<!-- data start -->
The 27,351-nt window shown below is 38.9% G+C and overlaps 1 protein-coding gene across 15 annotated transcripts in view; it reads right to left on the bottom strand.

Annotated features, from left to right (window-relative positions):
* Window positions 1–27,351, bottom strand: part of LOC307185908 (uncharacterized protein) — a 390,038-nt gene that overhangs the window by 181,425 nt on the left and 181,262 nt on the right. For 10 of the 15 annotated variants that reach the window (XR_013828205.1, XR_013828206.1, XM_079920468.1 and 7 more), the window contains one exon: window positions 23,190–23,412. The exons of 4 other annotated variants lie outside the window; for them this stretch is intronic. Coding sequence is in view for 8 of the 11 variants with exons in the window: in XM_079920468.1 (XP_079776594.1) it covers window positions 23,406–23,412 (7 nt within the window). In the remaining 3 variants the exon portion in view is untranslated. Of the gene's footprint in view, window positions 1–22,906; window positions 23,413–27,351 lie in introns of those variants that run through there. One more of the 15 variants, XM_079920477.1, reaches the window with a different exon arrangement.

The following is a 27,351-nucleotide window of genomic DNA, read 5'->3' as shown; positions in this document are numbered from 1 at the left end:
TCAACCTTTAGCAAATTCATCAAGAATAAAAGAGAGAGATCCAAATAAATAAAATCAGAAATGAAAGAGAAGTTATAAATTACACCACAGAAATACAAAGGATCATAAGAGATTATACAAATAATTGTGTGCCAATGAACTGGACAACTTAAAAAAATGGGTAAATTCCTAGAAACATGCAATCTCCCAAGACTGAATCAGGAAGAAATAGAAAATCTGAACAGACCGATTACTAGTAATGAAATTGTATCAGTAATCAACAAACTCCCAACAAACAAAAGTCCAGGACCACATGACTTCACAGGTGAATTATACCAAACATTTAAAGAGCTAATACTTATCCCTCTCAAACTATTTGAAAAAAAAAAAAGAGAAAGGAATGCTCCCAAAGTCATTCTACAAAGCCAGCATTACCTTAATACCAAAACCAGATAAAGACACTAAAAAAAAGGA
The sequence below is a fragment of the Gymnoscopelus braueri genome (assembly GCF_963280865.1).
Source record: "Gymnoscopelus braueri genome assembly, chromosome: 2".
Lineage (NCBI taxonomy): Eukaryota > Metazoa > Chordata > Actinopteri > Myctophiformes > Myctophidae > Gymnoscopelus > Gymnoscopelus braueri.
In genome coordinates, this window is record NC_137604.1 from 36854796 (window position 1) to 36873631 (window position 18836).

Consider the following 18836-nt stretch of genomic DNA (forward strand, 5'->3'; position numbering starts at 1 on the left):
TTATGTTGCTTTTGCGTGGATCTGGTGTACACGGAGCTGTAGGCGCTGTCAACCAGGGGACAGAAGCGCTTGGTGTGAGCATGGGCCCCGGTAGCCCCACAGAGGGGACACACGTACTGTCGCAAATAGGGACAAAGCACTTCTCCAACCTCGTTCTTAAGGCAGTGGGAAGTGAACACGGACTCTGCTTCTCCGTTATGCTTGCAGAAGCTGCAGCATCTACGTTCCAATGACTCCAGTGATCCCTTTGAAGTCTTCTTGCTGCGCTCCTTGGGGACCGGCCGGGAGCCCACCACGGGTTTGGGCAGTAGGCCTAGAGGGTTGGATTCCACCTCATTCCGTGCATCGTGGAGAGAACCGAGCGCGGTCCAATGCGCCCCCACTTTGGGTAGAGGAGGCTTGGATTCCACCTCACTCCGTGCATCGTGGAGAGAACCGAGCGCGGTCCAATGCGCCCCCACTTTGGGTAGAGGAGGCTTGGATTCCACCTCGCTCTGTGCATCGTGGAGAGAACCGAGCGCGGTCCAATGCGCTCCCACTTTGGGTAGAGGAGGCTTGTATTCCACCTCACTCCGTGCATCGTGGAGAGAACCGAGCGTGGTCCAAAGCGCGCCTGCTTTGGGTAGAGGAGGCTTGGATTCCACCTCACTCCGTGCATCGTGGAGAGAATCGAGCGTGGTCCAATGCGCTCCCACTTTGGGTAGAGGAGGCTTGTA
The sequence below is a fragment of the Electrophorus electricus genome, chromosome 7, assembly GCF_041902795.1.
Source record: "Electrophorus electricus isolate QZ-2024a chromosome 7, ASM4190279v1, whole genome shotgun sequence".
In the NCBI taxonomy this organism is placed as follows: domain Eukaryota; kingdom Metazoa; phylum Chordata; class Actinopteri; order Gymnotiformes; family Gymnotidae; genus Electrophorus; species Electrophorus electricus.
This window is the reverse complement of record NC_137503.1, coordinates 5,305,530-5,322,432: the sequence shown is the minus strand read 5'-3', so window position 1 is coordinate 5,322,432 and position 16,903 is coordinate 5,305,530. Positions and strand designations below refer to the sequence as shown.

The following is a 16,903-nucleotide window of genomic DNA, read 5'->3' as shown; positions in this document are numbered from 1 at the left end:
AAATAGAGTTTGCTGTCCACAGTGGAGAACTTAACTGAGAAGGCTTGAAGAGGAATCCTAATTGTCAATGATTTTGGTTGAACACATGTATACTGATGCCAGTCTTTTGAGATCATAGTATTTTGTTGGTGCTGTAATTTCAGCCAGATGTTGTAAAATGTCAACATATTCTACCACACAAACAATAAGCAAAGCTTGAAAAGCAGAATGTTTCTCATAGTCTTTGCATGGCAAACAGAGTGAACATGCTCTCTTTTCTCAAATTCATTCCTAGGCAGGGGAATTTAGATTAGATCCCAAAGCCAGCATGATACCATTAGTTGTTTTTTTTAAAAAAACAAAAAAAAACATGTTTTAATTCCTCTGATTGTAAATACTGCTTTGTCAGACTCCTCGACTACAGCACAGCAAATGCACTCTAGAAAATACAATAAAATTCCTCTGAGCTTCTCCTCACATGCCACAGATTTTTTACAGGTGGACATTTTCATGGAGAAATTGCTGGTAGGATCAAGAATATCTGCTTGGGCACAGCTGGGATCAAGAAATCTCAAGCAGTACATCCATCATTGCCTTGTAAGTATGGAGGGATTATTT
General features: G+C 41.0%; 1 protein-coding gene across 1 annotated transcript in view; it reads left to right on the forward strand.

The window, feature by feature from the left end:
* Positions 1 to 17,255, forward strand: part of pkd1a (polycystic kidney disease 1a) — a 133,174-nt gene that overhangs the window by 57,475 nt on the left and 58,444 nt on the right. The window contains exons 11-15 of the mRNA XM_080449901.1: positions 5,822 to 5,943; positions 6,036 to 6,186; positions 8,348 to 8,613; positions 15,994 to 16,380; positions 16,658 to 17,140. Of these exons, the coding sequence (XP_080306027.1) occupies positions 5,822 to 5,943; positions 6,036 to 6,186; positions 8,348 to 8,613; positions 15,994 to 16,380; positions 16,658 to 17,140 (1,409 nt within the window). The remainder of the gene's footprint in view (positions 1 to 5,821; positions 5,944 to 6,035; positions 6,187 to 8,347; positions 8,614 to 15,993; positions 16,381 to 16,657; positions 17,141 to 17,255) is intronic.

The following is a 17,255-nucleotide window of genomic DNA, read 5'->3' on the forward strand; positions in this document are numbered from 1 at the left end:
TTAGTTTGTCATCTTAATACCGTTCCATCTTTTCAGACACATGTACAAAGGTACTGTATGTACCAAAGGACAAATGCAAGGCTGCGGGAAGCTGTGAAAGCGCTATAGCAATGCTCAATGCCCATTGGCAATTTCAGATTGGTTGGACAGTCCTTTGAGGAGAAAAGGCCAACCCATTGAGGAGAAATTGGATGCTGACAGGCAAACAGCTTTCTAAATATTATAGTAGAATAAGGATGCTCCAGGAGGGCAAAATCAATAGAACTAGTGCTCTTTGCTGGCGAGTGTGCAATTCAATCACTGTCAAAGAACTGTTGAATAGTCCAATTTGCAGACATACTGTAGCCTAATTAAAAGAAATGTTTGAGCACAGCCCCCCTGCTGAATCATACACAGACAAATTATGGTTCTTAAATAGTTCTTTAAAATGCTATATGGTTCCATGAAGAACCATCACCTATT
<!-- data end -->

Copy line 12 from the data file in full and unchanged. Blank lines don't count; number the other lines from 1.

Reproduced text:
The sequence below is a fragment of the Electrophorus electricus genome, chromosome 7, assembly GCF_041902795.1.